Garden Revolution reinforces what we’ve been told again and again—and thankfully are beginning to heed—that as garden makers, we need to pay attention to the local ecology. But perhaps the revolution of the title is the notion that we adopt this approach not solely because it’s good for the planet but because it’s “easier and far more rewarding to transform the human landscape in this fashion.”
Landscapes are far from static. Maturing trees cast shade, shrubs elbow out companion perennials, and groundcovers, well, cover. If you’ve ever tried to stop time and fix a garden picture—or hurry it forward to maturity for that matter—you know only too well how arduous and ultimately futile the effort can be.
The authors’ perspective—more cooperation, less dominion—is most welcome. What a relief it is to be encouraged to accommodate and welcome a garden’s ever-changing nature. The passage of time introduces mystery, excitement, and a sense of discovery—even in a small garden like mine.
The book begins by reacquainting readers with natural systems long in place. The book is in Weaner’s voice and in this section he pays respect to mentors, innovators, and adventuresome horticulturists bucking long-accepted past practices: biologists, nurserymen, landscape architects, ecologists, and climatologists.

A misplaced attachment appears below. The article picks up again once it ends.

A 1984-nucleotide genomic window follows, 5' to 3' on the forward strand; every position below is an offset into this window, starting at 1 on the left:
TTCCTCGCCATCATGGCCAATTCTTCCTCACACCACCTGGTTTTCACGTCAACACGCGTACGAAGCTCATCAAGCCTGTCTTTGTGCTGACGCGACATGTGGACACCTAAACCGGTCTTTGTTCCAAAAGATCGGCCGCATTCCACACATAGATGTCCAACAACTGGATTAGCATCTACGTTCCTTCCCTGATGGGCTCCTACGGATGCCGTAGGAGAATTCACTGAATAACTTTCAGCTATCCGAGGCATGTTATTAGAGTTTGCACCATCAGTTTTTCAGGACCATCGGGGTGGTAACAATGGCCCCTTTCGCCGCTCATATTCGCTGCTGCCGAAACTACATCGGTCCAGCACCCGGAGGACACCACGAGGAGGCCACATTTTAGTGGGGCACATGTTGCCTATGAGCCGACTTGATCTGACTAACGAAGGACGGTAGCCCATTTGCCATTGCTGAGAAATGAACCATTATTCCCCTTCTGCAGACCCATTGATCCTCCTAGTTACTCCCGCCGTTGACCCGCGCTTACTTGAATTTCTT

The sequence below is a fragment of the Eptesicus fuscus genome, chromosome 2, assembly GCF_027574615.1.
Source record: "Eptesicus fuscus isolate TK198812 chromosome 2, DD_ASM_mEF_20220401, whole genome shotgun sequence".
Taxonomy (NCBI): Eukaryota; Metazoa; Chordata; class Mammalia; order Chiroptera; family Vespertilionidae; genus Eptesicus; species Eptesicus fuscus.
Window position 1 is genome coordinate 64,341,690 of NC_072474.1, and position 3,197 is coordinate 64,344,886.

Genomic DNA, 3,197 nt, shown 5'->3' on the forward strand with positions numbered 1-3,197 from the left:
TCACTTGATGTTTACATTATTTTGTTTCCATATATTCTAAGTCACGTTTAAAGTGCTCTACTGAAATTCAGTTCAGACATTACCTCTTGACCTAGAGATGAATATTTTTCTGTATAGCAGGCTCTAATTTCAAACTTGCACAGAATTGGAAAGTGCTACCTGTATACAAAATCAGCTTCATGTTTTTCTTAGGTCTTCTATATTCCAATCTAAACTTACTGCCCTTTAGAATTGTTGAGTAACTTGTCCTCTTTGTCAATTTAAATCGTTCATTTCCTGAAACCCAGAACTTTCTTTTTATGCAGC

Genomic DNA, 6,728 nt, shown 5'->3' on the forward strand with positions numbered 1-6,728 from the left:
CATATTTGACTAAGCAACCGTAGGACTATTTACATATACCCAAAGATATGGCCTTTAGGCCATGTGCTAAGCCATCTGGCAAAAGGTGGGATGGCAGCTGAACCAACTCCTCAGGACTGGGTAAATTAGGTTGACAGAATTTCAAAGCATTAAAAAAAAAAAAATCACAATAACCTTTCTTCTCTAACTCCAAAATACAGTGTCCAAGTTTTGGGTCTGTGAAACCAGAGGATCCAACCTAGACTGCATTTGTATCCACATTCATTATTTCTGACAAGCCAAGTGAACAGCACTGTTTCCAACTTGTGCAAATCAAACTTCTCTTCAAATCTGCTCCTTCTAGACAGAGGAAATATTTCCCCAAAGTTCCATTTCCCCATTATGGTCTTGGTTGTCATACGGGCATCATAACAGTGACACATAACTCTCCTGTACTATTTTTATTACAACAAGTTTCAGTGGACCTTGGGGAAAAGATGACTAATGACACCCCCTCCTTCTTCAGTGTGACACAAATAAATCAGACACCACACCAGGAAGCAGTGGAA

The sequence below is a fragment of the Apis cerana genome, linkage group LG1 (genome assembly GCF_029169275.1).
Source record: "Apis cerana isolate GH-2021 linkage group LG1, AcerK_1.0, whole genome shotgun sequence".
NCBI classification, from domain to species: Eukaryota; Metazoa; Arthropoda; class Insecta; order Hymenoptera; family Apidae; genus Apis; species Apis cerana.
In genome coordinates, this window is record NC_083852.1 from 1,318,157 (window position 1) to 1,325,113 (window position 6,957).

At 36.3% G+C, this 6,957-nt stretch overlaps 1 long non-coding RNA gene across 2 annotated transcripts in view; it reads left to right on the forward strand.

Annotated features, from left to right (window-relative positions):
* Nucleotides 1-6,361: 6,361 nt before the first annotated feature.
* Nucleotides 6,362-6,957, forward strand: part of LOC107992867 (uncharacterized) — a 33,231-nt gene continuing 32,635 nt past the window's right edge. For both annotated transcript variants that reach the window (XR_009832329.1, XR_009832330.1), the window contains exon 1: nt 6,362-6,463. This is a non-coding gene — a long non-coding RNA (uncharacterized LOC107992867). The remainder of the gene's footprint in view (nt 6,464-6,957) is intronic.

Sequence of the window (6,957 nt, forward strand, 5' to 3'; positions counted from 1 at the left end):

The following section adopts an approach that’s more design choreography than static landscape composition. Hardworking chapters deal with site analysis, integrating local ecology, and assembling a “synergistic” plant list. Spotlighting ephemeral moments like shifting light, seasonal bloom, the animation of birds and other wildlife, or blazing fall leaf color, are addressed as well. Focusing on these elements in addition to layout and plant placement invites the gardener, homeowner, and even casual visitors to the garden to savor each unique moment in the always-changing landscape.
Throughout the book, practical content is presented alongside anecdotal planting examples—like the story of two northern red oaks, one a 12-foot tree raised in a commercial nursery, dug, and trucked through several states before being installed in a residential property, the other, a chipmunk’s buried acorn that sprouted in Weaner’s nearby home landscape that same year. Spoiler alert: several years later the naturally recruited tree was bigger and more robust. I don’t think that the authors are suggesting we let chipmunks handle our tree planting, but their observations and analysis open our eyes and invite us to adopt an approach that can be deeply meaningful and filled with “surprises and revelatory events.”